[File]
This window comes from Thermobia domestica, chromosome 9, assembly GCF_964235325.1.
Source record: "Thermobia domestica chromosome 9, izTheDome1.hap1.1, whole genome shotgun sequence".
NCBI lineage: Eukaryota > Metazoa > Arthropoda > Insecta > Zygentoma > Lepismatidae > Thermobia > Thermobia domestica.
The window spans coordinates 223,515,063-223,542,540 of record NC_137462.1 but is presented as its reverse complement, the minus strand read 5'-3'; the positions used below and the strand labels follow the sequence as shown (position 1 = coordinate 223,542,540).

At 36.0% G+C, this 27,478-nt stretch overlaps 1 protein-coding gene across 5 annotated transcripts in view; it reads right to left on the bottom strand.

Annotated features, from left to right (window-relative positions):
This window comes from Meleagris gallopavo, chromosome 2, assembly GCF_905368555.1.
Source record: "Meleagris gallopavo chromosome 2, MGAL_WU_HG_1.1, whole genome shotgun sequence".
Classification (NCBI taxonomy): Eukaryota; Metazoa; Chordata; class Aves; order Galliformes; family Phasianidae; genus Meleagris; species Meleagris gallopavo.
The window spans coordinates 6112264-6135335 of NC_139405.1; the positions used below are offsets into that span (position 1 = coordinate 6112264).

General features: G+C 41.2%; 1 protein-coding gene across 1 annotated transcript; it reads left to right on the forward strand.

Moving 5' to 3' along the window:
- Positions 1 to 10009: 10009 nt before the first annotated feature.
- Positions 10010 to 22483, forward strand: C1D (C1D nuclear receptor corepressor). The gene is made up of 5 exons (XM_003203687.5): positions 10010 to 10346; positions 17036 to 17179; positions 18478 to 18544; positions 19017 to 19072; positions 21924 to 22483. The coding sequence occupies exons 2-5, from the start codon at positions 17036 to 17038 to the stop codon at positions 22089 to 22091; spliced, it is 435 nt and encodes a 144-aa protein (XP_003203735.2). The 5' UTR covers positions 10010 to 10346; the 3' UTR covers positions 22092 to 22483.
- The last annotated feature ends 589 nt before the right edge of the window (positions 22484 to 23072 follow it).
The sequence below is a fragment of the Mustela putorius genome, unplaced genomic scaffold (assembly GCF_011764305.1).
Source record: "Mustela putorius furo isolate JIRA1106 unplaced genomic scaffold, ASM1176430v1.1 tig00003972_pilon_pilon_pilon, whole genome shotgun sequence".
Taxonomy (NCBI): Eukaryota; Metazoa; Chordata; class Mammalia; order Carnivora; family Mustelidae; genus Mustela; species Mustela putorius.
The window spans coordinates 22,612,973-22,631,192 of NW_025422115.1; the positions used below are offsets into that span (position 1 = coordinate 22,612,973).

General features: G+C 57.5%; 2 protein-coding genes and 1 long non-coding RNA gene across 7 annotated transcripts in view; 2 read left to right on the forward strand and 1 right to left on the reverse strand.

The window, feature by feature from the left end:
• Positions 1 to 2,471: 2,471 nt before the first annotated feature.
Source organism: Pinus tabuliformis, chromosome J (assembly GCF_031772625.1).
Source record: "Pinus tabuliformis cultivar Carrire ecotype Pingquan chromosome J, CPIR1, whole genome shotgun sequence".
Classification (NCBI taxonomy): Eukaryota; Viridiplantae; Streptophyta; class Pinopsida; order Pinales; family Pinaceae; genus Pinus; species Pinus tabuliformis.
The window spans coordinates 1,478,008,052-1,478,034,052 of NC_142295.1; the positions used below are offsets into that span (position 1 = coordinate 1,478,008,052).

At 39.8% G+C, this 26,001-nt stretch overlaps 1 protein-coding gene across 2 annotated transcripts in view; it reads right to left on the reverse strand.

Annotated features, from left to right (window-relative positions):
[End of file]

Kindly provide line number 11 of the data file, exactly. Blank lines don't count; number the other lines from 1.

General features: G+C 41.2%; 1 protein-coding gene across 1 annotated transcript; it reads left to right on the forward strand.